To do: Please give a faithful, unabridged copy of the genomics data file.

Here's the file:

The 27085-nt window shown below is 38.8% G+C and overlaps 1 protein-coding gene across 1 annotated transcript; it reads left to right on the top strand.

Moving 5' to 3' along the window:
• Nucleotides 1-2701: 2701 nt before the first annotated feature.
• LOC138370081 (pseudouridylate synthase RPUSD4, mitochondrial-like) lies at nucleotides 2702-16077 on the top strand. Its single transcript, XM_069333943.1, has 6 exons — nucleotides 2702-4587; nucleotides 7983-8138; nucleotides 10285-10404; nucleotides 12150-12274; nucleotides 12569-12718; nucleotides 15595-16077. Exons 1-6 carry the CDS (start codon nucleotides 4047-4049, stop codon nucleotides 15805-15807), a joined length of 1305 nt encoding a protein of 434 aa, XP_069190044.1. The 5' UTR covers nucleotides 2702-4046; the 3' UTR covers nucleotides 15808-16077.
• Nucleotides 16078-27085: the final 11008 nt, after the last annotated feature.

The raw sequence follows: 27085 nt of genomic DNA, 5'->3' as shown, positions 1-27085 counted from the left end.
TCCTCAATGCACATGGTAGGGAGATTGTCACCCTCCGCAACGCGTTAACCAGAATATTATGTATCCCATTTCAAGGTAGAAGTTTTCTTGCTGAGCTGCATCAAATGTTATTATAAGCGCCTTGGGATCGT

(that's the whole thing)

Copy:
The 27085-nt window shown below is 38.8% G+C and overlaps 1 protein-coding gene across 1 annotated transcript; it reads left to right on the top strand.

Moving 5' to 3' along the window:
• Nucleotides 1-2701: 2701 nt before the first annotated feature.
• LOC138370081 (pseudouridylate synthase RPUSD4, mitochondrial-like) lies at nucleotides 2702-16077 on the top strand. Its single transcript, XM_069333943.1, has 6 exons — nucleotides 2702-4587; nucleotides 7983-8138; nucleotides 10285-10404; nucleotides 12150-12274; nucleotides 12569-12718; nucleotides 15595-16077. Exons 1-6 carry the CDS (start codon nucleotides 4047-4049, stop codon nucleotides 15805-15807), a joined length of 1305 nt encoding a protein of 434 aa, XP_069190044.1. The 5' UTR covers nucleotides 2702-4046; the 3' UTR covers nucleotides 15808-16077.
• Nucleotides 16078-27085: the final 11008 nt, after the last annotated feature.

The raw sequence follows: 27085 nt of genomic DNA, 5'->3' as shown, positions 1-27085 counted from the left end.
TCCTCAATGCACATGGTAGGGAGATTGTCACCCTCCGCAACGCGTTAACCAGAATATTATGTATCCCATTTCAAGGTAGAAGTTTTCTTGCTGAGCTGCATCAAATGTTATTATAAGCGCCTTGGGATCGT